Q. You took a risk in releasing subtitled movies. Did you have it in mind to promote or to sell Merry Christmas and Farewell at an international level?

No, I didn’t. I think if these movies were only in French, English or German, that wouldn’t be honest to the real story. I was looking for something more to keep them authentic. What is interesting is that the language is not a barrier. I fought for Merry Christmas. It was an expensive movie and released in France only in a subtitled version with 500 copies, which is not too bad. People were saying it is not possible to get more than 400,000 entrances because in general people do not like subtitled movies and they said I was lucky that mine reached 2,000,000.

As to Farewell, it was suggested to me by my producer Christophe Rossignon. I did know the story a bit and told him that it could be an international movie totally in English with even American actors in the roles of Russian. That was the first idea.


Q. Was Kusturica your first choice for this character (Grigoriev)?

No, he wasn’t. At the beginning I was simply about to pick a Russian actor. Then I thought about an actor from the ex Eastern countries and Emir Kusturica came into my mind. After reading the script, he told me that he liked the fact that it was different from other espionage movies. However, he had to work very hard on his French and above all, learn Russian in order to be credible for this character. I really admire Emir for having done that. This is his first major role on the screen and people are also discovering another side of him.


Q. Why did you choose Guillaume Canet for the role of Pierre Froment?

Well, Guillaume is a friend and I wrote that script for him even though the character in the real life was much older than him. I am delighted with the result. His character is a nervous, tense and complicated man and on the other side you have, Grigoriev, a kind of big bear.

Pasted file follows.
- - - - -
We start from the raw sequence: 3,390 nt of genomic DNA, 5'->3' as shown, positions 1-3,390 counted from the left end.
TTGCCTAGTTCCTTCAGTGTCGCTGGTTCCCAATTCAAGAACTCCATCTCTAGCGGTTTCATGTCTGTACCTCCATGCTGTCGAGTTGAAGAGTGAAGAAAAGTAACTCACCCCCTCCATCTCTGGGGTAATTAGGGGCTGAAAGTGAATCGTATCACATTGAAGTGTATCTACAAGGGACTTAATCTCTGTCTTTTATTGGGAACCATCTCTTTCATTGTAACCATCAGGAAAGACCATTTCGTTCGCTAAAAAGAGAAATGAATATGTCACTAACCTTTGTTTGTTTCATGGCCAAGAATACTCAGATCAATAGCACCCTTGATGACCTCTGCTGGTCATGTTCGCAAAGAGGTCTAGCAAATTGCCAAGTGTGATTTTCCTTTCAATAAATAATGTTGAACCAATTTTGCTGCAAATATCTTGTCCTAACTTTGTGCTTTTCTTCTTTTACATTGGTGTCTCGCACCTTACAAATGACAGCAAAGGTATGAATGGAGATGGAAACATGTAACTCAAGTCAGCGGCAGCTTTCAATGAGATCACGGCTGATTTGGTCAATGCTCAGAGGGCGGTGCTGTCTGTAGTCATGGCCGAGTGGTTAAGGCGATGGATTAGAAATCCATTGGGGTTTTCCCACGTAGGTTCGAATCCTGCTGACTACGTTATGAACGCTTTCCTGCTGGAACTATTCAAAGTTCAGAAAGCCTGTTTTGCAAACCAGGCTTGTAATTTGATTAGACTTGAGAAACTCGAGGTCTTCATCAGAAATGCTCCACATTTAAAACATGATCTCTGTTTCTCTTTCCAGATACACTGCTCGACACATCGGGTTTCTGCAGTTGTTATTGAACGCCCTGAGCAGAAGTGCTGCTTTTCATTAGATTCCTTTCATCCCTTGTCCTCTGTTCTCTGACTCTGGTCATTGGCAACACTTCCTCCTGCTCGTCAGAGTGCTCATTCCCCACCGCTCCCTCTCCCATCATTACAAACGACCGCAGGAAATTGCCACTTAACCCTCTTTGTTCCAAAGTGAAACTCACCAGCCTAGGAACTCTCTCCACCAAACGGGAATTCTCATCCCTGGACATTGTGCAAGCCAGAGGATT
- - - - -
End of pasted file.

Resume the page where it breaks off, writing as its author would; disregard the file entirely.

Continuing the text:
Q. Kusturica and Canet are also film directors. How were your relations between both of them?

They both respected me in my work and know how difficult it is while shooting. The only big problem was when they started working together. On one hand, Guillaume, an anxious person but he is a hard worker and prepares everything. He knew his script 3 months in advance. On the other hand, you have Emir who has never been to any drama school and does not plan anything. So it was really hard at the beginning. Both have a strong personality and it was like mixing oil and water. But finally, they got used to each other and the atmosphere became more relaxed.


Q. What was the more difficult moment while shooting?

It was to recreate Moscow like in the 80’s. We had a lot of documents and used personal archives. Getting the old cars was also a real nightmare because they were breaking down all the time. We shot the scene where Guillaume was trying to escape and to pass the border with his family in Finland. It is a country where there is only 4 hours of sun; it rises at 10am and goes down at 2pm. So the daylight was quite special and that’s what we needed in the film.


Q. What was one of the best moments?

It was at TheElyséePalace. The French President NicolasSarkozyis the first one who gave his authorization for shooting a movie there. That was also important for the actor, PhilippeMagnan, who was struggling playing the role of François Mitterrand. To make Philippe feel more confident, we made up for him some suits using the same materials than those for Mitterrand. Philippe had 4 hours of make-up: he came along at 5am to be ready at 9am.


Q. Final question - What’s next?

My next project is a Franco-French movie, La Guerre del’Eau, withDanyBoon andMathilde Seigner. This film is clearly about the corruption of drinking water where private interests search to get profit of something that I consider public and priceless. The shooting should start during the spring of 2011 in the Nord-Pas-de-Calais (which is in the north of France and close to the Belgium border). This will be my 4th movie.